News and Tribune

Bridges Project

May 7, 2014

A TOUR OF TOMORROW: Bridges officials give guided tour of Downtown Crossing

JEFFERSONVILLE — Max Rowland is used to getting questions about the Ohio River Bridges Project, and he’s happy to answer them.

As the project communications manager with Walsh Construction, Rowland regularly fields questions from television, radio and newspaper reporters about the status of the Downtown Crossing. But once per month, Rowland and other ORBP officials lead a tour of the project, and on Wednesday, Rowland was in his element, fielding questions directly from members of the public as he explained the nuts and bolts of building a bridge.

“They’re all very good questions,” Rowland said at the conclusion of the tour. “I think we’re getting a lot of retired engineers and technical people, because the questions they’re asking are right on.”

Rowland can expect to get a lot more questions from members of the public in the coming months. Instead of offering just one tour per month, Rowland said the ORBP plans to announce that two tours will be offered in June, July and August.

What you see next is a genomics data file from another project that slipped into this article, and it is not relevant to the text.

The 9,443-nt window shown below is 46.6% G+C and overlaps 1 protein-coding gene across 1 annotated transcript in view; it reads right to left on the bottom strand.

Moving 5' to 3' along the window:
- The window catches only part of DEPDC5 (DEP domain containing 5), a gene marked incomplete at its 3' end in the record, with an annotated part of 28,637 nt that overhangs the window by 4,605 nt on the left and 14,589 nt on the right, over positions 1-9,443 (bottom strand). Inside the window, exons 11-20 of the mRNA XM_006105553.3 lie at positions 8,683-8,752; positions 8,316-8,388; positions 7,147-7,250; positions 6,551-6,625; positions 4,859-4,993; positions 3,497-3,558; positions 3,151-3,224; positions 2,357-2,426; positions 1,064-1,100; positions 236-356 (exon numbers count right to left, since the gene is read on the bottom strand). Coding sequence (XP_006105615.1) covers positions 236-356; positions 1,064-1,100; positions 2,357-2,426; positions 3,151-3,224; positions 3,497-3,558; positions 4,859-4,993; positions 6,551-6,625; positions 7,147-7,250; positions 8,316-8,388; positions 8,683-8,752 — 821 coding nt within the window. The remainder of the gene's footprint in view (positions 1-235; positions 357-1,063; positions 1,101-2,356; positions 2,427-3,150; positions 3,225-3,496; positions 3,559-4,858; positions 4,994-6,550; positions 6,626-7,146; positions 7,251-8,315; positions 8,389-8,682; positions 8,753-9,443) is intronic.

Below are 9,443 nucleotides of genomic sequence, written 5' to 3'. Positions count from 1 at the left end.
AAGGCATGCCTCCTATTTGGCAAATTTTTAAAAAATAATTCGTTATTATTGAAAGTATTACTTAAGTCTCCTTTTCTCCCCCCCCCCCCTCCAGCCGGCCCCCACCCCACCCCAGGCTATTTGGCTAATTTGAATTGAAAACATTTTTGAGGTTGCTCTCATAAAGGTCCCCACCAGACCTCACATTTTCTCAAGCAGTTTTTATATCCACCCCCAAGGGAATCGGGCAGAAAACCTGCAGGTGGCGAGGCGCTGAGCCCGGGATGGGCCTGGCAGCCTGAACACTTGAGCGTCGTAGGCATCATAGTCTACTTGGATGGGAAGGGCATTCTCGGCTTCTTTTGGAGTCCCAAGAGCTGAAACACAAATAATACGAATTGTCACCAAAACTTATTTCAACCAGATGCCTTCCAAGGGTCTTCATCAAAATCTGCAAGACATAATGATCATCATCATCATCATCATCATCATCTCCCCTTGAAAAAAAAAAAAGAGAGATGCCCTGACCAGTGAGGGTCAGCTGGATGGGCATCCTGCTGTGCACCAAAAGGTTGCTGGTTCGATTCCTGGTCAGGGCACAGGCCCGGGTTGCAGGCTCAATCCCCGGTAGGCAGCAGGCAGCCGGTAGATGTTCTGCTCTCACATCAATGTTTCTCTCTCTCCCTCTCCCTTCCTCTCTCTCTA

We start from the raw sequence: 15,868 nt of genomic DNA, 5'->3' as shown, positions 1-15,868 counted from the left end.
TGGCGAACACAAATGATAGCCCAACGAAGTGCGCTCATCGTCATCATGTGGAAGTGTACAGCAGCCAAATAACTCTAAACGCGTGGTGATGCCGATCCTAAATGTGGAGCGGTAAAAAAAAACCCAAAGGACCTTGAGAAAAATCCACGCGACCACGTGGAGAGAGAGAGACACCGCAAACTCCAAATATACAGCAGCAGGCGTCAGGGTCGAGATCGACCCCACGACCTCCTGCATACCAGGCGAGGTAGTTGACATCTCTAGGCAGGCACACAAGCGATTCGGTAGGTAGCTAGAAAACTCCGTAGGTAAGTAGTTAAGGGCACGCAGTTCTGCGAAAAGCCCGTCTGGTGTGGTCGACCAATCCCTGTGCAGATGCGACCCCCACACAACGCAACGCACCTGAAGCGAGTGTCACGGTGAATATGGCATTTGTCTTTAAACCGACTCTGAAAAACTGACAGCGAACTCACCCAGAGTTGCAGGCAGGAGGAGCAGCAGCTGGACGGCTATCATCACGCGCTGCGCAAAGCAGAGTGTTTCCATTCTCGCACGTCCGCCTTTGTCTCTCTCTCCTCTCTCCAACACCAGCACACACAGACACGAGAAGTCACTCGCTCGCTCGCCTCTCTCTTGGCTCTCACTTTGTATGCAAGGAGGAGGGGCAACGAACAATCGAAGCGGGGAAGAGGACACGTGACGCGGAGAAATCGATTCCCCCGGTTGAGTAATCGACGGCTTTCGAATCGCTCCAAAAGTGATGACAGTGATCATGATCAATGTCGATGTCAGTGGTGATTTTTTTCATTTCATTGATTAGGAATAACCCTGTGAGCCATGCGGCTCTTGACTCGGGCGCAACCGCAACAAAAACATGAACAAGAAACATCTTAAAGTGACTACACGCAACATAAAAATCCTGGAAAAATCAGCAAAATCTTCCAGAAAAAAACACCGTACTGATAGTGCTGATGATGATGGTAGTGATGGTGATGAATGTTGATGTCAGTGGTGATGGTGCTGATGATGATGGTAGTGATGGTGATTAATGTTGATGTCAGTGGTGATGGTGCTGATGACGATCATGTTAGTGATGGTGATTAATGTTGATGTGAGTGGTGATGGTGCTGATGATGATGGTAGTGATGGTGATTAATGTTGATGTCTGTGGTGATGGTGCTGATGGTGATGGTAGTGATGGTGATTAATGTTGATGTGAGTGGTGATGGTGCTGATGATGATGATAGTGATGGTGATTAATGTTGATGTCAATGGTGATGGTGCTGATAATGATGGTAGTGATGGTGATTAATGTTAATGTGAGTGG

“People need to watch the website [], because I think we’re going to put that up pretty soon,” Rowland said.

The tours, which are currently held the first Wednesday of each month, begin at the foot of the Kentucky approach to the Big Four Bridge, and tour groups are capped at 25 people. Reservations need to be made in advance to be included in a tour group.

Louisville resident John Mattingly learned about the free tours from a local television news broadcast and decided to sign up. He didn’t regret the decision, calling the experience “fascinating.”

“It’s very enjoyable,” Mattingly said. “I highly recommend it to anyone.”

Mattingly and other interested residents were particularly interested in learning about the method the Walsh construction design-build team is using to create the concrete shafts that will anchor the towers of the new downtown bridge into the bed of the Ohio River.

Tourists received handouts that included facts, statistics and graphics of the work being done, but Rowland was also sure to guide the tourists to the ORBP Downtown Crossing website. As the tour group ascended the ramp to the Big Four Bridge, Rowland pointed up to cameras that show the project in real time and capture time-lapsed video of progress.


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